The Horizon Report, a collaborative effort between the New Media Consortium and the EDUCAUSE Learning Initiative, explores a variety of emerging technologies that are likely to have a significant impact on higher education institutions across the globe.  The report focuses on six technological areas and their real-world applications at colleges and universities.  The six technologies discussed are massively open online courses and tablet computing (emergence within the next 12 months), gamification and learning analytics (emergence within 2-3 years), and 3D printing and wearable technology (emergence within 4-5 years).  The two areas that I am most excited about are learning analytics and wearable technology.

Learning analytics involves collecting large volumes of data and using the data to help students learn better.  Learning analytics can be used to help teachers gauge how well students are absorbing course material and to make learning more adaptive to student progress.  For example, Arizona State University has turned to adaptive tutoring software to standardize parts of its math curriculum.  The software has worked tremendously well and the university has plans to incorporate the adaptive learning software into its economics, psychology, biology, chemistry, and physics programs.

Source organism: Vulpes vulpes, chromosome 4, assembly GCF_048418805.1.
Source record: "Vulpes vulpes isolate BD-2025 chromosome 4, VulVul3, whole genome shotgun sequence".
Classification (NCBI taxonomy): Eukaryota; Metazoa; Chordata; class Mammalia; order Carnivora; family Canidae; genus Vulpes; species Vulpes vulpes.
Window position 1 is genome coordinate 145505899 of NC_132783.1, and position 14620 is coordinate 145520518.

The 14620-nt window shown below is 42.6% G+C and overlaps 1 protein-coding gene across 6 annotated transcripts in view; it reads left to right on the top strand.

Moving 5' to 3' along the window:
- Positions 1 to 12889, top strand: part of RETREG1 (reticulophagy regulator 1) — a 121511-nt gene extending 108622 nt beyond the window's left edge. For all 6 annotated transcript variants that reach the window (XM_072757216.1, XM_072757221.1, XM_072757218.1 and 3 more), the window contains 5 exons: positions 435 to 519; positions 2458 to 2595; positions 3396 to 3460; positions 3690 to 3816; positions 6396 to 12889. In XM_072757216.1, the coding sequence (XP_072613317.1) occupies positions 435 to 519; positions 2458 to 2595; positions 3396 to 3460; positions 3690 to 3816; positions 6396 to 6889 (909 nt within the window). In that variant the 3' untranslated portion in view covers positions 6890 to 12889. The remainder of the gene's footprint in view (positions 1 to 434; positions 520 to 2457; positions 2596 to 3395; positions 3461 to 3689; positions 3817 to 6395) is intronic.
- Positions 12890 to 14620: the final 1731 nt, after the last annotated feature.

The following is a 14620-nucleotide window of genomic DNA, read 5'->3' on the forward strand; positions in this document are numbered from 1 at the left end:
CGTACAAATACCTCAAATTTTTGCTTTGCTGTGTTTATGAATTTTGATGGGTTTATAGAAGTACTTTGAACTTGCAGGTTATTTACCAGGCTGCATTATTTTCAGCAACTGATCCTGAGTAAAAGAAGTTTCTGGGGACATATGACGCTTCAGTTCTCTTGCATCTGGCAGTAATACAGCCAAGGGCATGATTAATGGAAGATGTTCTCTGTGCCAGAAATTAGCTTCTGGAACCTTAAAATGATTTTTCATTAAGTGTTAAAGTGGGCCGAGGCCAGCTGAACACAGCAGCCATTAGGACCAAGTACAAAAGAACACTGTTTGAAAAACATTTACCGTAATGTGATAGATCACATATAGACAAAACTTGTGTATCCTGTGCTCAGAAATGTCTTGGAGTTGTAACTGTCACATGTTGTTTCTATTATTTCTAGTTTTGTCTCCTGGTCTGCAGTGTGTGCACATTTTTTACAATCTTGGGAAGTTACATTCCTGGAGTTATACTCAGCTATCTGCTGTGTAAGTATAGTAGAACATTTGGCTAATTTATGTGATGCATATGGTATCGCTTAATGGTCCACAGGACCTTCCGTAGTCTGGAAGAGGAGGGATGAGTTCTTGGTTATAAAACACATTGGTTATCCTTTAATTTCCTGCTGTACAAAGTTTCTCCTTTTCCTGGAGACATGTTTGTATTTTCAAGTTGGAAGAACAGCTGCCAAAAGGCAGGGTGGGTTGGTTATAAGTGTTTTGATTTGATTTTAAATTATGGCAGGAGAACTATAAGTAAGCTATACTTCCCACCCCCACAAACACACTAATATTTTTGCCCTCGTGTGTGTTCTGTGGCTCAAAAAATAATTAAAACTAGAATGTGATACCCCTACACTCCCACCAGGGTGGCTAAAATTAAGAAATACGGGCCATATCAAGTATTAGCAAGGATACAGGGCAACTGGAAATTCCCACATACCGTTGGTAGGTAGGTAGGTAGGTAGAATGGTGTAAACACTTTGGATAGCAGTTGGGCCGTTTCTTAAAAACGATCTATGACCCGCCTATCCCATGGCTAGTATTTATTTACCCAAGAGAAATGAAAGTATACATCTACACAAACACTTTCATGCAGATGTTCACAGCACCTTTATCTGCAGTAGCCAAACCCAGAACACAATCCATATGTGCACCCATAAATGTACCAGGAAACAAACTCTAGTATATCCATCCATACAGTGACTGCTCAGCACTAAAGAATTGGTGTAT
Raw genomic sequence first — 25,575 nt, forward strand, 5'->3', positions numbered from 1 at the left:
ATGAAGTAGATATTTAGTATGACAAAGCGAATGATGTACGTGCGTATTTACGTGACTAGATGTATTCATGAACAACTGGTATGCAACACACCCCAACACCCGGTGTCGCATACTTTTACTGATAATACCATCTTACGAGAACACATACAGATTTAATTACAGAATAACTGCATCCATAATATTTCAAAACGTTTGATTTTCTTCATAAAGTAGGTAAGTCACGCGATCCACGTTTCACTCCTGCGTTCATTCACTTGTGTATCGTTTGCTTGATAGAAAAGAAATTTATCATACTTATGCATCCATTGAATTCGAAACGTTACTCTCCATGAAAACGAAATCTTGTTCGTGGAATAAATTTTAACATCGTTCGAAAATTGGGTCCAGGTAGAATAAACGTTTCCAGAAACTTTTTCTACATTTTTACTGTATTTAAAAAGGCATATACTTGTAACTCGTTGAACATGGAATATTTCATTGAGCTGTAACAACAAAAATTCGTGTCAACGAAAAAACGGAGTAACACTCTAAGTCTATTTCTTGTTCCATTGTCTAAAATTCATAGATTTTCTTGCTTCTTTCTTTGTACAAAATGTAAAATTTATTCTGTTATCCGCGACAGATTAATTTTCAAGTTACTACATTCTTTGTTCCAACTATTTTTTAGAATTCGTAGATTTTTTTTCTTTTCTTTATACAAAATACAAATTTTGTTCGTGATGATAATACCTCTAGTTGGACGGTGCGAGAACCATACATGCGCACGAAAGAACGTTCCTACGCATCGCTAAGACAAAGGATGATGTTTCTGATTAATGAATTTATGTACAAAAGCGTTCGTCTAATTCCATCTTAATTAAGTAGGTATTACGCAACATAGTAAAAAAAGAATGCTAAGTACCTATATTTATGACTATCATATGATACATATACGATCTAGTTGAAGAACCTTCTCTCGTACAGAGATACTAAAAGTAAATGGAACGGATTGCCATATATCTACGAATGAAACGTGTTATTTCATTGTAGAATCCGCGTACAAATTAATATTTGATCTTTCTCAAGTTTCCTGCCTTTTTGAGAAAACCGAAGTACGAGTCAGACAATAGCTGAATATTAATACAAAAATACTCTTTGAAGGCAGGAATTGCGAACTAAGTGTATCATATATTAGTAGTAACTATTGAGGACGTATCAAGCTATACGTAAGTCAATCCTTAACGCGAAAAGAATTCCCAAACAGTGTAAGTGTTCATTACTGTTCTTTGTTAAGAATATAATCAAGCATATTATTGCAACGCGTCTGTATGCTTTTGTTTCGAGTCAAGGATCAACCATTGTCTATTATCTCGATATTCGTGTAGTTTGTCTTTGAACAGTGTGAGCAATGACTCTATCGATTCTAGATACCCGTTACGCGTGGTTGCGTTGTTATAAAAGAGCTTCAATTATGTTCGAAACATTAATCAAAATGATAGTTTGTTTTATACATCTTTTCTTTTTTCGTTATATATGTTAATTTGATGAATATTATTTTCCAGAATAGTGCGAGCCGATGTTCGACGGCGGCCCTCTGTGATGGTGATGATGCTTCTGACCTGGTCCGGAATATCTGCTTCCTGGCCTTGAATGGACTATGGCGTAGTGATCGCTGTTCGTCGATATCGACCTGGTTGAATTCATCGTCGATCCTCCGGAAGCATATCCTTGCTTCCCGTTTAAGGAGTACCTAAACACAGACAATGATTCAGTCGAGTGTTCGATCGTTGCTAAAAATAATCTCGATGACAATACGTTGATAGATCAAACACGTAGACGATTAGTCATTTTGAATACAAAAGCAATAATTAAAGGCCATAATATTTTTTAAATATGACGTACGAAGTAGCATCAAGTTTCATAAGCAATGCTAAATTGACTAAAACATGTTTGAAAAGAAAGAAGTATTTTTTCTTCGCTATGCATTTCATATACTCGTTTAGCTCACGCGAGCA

One of the most anticipated wearable technologies is Google’s “Project Glass.” Check out the project here!  The device resembles a pair of glasses and “displays relevant information for users as they go about their daily routines.  Users can access the Internet via voice command, communicate email replies, and more.”   The glasses will also have the ability to alert the user to pertinent information as it arises; if their regular train to campus is running late, for example, the goggles could let them know and propose an alternative route.   How cool is that???  A device like this could bring tremendous improvement in productivity into the higher education world.  Other wearable technologies in the works range from gloves that enhance responsive feeling when performing surgery to interactive garments and smart clothing.

Interested in reading the entire 2013 Horizon Report? Check it out at:

http://www.nmc.org/publications/2013-horizon-report-higher-ed

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